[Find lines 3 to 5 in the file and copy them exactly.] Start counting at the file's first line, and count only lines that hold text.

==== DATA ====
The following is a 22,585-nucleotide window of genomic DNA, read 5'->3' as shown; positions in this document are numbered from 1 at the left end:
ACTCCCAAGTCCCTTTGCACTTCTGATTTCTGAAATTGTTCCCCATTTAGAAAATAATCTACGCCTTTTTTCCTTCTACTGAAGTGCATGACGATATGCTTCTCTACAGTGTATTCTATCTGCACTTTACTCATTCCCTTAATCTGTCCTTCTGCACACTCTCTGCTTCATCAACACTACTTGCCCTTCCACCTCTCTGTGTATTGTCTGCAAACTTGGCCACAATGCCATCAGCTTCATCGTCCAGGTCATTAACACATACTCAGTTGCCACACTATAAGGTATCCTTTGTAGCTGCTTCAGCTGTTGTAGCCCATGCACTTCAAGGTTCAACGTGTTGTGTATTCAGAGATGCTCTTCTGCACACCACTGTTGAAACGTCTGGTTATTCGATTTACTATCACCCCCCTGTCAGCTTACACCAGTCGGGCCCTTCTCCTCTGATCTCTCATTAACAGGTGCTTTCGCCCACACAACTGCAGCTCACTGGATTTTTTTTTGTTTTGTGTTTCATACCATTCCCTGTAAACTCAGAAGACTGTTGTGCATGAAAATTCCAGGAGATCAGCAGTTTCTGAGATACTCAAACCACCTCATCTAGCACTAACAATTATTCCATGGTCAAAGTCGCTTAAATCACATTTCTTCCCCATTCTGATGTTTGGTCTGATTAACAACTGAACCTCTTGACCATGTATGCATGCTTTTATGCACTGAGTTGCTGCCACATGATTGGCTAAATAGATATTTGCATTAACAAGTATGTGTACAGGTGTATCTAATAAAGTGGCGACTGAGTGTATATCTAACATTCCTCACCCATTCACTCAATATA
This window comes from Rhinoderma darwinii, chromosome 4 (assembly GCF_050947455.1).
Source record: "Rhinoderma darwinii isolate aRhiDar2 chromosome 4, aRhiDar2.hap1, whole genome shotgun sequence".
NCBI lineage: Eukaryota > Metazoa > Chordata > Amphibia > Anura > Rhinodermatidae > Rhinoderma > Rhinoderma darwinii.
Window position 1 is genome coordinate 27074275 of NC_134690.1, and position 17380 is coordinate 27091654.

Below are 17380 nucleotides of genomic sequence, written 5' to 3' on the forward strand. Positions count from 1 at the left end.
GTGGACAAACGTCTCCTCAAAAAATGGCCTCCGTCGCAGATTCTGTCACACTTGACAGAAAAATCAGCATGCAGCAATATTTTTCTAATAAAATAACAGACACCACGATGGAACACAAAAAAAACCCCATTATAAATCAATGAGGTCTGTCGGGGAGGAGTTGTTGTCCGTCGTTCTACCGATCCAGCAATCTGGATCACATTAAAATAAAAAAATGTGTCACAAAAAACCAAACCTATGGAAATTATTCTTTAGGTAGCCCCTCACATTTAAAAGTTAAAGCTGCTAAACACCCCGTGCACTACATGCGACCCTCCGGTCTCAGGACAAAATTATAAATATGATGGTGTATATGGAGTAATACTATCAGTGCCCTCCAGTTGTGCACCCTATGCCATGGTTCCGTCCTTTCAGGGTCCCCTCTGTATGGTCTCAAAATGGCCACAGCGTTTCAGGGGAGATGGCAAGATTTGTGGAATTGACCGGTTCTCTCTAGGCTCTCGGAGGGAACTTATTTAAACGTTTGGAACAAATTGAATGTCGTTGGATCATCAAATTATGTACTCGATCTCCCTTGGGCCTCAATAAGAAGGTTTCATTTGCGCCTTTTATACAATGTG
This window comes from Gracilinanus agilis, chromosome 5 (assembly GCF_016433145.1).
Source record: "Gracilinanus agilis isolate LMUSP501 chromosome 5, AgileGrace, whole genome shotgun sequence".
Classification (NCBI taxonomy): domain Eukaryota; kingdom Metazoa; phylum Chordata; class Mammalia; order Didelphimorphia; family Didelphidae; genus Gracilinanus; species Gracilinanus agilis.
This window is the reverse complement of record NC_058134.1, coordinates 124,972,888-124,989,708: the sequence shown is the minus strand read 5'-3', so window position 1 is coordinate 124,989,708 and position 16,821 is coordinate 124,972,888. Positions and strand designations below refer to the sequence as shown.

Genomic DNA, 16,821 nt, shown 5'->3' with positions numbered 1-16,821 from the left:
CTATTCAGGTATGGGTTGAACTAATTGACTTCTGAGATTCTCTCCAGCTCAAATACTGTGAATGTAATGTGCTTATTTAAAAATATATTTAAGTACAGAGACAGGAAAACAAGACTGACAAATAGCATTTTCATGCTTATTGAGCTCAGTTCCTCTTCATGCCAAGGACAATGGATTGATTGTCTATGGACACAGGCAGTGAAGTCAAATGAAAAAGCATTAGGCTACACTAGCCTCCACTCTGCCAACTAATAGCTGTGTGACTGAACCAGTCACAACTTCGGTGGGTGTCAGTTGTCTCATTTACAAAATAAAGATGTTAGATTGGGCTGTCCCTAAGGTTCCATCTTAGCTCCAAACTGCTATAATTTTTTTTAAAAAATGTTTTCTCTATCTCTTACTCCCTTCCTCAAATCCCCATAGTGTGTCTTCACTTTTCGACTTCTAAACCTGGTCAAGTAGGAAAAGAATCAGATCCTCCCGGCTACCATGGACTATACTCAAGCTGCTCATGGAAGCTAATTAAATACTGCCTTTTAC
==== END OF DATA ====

This window comes from Rhinoderma darwinii, chromosome 4 (assembly GCF_050947455.1).
Source record: "Rhinoderma darwinii isolate aRhiDar2 chromosome 4, aRhiDar2.hap1, whole genome shotgun sequence".
NCBI lineage: Eukaryota > Metazoa > Chordata > Amphibia > Anura > Rhinodermatidae > Rhinoderma > Rhinoderma darwinii.